The historical formation of the worldwide Muslim community or Umma, as it is known in Arabic, has resulted in a great deal of diversity that reflects a rich intellectual, spiritual, and institutional pluralism.
In seeking to express a response to the primal message of Islam, Muslims have developed distinct perspectives that have led various groups to coalesce around different interpretations of the core message of the Qur’an and the example of the Prophet Muhammad. One such perspective is that of Shi‘a Islam.
Rather than perceive these expressions as sectarian in a narrow sense, it is more appropriate to recognise them as representing different communities of interpretation with diverse views of how the ideals of Islam might be realised in the life of the Umma.Unfortunately, much early scholarship on Shi‘ism has represented this perspective as a dissident voice or heterodoxy, and in some cases has even characterised it as a ‘Persian’ response to ‘Arab’ Islam. Recent scholarship has created a more balanced view of Shi‘ism.
Thus, it is now possible to move beyond stereotypical assumptions and reject the viewthat there is an ‘orthodox’ or ‘authentic’ Islam, from which Shi‘ism is a departure.
Co-Director and Head of the Department of Academic Research and Publications
An authority in Shi'i studies, with special reference to its Ismaili tradition, Dr. Daftary has published and lectured widely in these fields of Islamic studies. In 2011 a Festschrift entitled Fortresses of the Intellect was produced to honour Dr. Daftary by a number of his colleagues and peers.
Professor Azim Nanji serves currently as Special Advisor to the Provost at the Aga Khan University. Most recently he served as Senior Associate Director of the Abbasi Program in Islamic Studies at Stanford University 2008-2010 and also lectured on Islam in the Department of Religious Studies. He was previously the of Director of the Institute of Ismaili Studies from 1998 - 2008. Prior to this, he was Professor and Chair of the Department of Religion at the University of Florida and has held academic and administrative appointments at various American and Canadian universities.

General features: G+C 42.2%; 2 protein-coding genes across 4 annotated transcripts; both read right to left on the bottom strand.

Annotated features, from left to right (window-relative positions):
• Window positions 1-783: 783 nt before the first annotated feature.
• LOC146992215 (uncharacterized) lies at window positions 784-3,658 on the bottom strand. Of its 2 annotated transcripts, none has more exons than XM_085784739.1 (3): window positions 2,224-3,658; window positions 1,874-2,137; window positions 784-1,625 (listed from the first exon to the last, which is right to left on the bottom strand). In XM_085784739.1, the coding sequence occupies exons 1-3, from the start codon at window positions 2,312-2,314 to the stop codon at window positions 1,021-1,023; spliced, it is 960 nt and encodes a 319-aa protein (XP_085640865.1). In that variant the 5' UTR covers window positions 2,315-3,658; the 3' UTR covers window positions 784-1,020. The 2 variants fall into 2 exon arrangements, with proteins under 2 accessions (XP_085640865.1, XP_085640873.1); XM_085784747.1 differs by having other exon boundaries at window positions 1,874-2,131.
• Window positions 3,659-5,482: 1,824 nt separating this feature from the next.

Professor Nanji has authored, co-authored and edited several books including: The Nizari Ismaili Tradition (1976), The Muslim Almanac (1996), Mapping Islamic Studies (1997) and The Historical Atlas of Islam (with M. Ruthven) (2004) and The Dictionary of Islam (with Razia Nanji), Penguin 2008. In addition, he has contributed numerous shorter studies and articles on religion, Islam and Ismailism in journals and collective volumes including The Encyclopaedia of Islam, Encyclopaedia Iranica, Oxford Encyclopaedia of the Modern Islamic World, and A Companion to Ethics. He was the Associate Editor for the revised Second Edition of The Encyclopaedia of Religion. In 1988 he was Margaret Gest Visiting Professor at Haverford College and a Visiting Professor at Stanford University in 2004, where he was also invited to give the Baccalaureate Address in 1995 (see Baccalaureate Address at Stanford University). He has also lectured widely at international conferences all over the world.
Professor Nanji has served as Co-Chair of the Islam section at the American Academy of Religion and on the Editorial Board of the Academy’s Journal. He has also been a member of the Philanthropy Committee of the Council on Foundations and has been the recipient of awards from the Rockefeller Foundation, the Canada Council, and the National Endowment for Humanities. In 2004 he gave the Birks Lecture at McGill University.
Within the Aga Khan Development Network, Professor Nanji has served as a Member of the Steering Committee and Master Jury of the Aga Khan Award for Architecture, Task Force Member for the Institute for the Study of Muslim Civilisations (AKU-ISMC) and Vice Chair of the Madrasa-based Early Childhood Education Programme in East-Africa.